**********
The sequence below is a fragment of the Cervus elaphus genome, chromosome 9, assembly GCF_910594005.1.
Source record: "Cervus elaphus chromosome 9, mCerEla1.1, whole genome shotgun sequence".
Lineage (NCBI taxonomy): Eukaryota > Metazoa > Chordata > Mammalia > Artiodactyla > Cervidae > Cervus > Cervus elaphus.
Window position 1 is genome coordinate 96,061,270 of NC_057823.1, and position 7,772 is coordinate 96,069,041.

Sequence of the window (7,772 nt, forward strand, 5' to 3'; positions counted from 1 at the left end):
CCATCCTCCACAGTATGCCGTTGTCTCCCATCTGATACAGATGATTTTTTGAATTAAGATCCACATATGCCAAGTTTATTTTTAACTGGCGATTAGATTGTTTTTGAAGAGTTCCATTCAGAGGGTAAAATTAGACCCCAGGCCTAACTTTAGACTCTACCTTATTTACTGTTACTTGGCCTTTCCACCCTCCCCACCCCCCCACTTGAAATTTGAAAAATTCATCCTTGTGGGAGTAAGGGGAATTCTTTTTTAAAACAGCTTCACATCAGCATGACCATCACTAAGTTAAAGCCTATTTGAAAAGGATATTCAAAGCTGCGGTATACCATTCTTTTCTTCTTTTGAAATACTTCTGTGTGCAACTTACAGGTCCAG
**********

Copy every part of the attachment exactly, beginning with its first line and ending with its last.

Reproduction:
The sequence below is a fragment of the Cervus elaphus genome, chromosome 9, assembly GCF_910594005.1.
Source record: "Cervus elaphus chromosome 9, mCerEla1.1, whole genome shotgun sequence".
Lineage (NCBI taxonomy): Eukaryota > Metazoa > Chordata > Mammalia > Artiodactyla > Cervidae > Cervus > Cervus elaphus.
Window position 1 is genome coordinate 96,061,270 of NC_057823.1, and position 7,772 is coordinate 96,069,041.

Sequence of the window (7,772 nt, forward strand, 5' to 3'; positions counted from 1 at the left end):
CCATCCTCCACAGTATGCCGTTGTCTCCCATCTGATACAGATGATTTTTTGAATTAAGATCCACATATGCCAAGTTTATTTTTAACTGGCGATTAGATTGTTTTTGAAGAGTTCCATTCAGAGGGTAAAATTAGACCCCAGGCCTAACTTTAGACTCTACCTTATTTACTGTTACTTGGCCTTTCCACCCTCCCCACCCCCCCACTTGAAATTTGAAAAATTCATCCTTGTGGGAGTAAGGGGAATTCTTTTTTAAAACAGCTTCACATCAGCATGACCATCACTAAGTTAAAGCCTATTTGAAAAGGATATTCAAAGCTGCGGTATACCATTCTTTTCTTCTTTTGAAATACTTCTGTGTGCAACTTACAGGTCCAG